ECG changes in constrictive pathology are often minor, including nonspecific ST-segment, T-wave changes, and low QRS voltage.3,6,7 Atrial fibrillation might also occur at a later stage.³ Calcification on the pericardium might be detected in 20% to 40% of cases, particularly associated with a longer onset, and it is more common in tuberculous etiology.³ The CXR of this patient was not typical, probably due to the shorter duration of the onset of his disease.

Cardiac CT and CMR are the most useful tools to confirm the diagnosis by both visualizing the pathologic pericardium and hemodynamic changes in the heart caused by the constricting sac. With the availability of a chest CT scan or CMR, PET/CT scan is rarely required in most cases. Interestingly, PET/CT scan incidentally found a pericardial inflammation in this case, although this test was initially meant to detect any malignancy process, particularly lymphoma, which potentially complicated the heart and lymph systems. Furthermore, CMR is sometimes required after pericardiectomy, particularly if hemodynamic disturbances and congestion symptoms persist, as presented in this patient. CMR could then assess the remaining thickened pericardium, residual right ventricle dysfunction, and even the presence of restrictive myocardial components.3,9 Notably, myocardial hypotrophy/atrophy might develop in protracted constrictive pericarditis or delayed decision for pericardiectomy. This situation causes prolonged ventricular dysfunction, more commonly at the right ventricle, and persistent peripheral congestion as a further consequence after successful pericardiectomy.⁹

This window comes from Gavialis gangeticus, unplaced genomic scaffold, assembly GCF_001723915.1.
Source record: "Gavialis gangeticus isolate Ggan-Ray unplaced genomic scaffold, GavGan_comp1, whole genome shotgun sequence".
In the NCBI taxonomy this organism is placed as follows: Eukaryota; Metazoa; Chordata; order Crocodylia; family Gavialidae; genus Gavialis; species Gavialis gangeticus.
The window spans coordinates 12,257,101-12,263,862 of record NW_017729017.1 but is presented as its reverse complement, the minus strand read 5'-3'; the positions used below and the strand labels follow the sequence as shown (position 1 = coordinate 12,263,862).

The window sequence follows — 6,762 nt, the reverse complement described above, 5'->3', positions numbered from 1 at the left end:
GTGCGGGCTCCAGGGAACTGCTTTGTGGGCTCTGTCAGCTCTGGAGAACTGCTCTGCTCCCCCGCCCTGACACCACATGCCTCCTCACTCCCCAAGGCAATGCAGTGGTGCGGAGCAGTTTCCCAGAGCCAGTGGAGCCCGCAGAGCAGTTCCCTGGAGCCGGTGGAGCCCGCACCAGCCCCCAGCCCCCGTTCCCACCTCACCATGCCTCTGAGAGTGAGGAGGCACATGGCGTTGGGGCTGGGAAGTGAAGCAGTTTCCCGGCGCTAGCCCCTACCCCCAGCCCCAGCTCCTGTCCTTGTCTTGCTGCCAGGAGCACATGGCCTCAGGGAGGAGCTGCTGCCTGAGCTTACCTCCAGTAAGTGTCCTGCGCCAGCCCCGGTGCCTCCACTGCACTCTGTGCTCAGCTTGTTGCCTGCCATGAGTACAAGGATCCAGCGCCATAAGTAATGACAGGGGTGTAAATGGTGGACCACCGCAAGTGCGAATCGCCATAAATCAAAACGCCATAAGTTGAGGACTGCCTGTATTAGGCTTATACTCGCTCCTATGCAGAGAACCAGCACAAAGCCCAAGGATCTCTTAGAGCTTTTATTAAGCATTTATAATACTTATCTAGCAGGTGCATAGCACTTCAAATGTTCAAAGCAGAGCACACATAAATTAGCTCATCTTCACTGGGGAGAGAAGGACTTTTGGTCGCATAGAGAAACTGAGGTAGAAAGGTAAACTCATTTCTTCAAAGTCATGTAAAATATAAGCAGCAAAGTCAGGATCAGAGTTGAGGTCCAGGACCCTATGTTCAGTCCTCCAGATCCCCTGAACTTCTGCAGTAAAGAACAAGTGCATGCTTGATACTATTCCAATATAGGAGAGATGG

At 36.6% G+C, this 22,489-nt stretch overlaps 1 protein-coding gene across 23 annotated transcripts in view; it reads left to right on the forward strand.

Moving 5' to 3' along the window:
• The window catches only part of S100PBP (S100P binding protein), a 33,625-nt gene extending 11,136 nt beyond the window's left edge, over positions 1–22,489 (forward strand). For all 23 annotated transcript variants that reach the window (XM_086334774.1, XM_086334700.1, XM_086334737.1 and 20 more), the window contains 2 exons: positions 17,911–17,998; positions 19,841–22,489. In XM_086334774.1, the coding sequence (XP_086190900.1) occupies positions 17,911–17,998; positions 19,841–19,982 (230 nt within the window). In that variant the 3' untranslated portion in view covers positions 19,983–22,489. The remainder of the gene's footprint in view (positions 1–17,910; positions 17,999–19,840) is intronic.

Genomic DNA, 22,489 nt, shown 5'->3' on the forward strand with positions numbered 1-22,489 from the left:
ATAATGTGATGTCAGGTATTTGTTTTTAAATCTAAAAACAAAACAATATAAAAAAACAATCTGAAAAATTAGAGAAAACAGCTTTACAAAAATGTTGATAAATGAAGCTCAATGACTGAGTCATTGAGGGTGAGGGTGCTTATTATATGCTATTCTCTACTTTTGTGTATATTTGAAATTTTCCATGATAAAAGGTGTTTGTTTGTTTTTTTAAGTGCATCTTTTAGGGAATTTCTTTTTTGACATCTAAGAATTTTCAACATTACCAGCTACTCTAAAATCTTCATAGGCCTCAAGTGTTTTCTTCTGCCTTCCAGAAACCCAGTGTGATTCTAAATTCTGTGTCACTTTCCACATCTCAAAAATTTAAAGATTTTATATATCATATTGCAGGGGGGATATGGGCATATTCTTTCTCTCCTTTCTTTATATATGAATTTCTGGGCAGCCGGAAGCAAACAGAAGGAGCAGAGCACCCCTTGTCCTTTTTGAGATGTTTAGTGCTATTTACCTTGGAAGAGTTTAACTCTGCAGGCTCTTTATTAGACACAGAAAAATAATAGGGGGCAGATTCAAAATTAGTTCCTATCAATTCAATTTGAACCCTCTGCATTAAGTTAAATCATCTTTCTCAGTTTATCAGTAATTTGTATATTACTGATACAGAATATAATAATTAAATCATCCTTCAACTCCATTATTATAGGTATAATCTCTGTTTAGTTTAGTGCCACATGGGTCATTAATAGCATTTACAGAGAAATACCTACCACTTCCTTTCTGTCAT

The diagnosis of TB involvement in this inflamed pericardium was confirmed by histopathology analysis of the pericardium tissue obtained during the open surgery. The features of tuberculous pericarditis in this case were granulomas structured by lymphocytes, epithelioid cells, Langhans giant cells, and caseous necrotic spots under hematoxylin and eosin stain. However, it is important to note that the diagnostic sensitivity of pericardial biopsy can range from 10% to 64%, especially if only small specimens are collected using a minimally invasive approach.11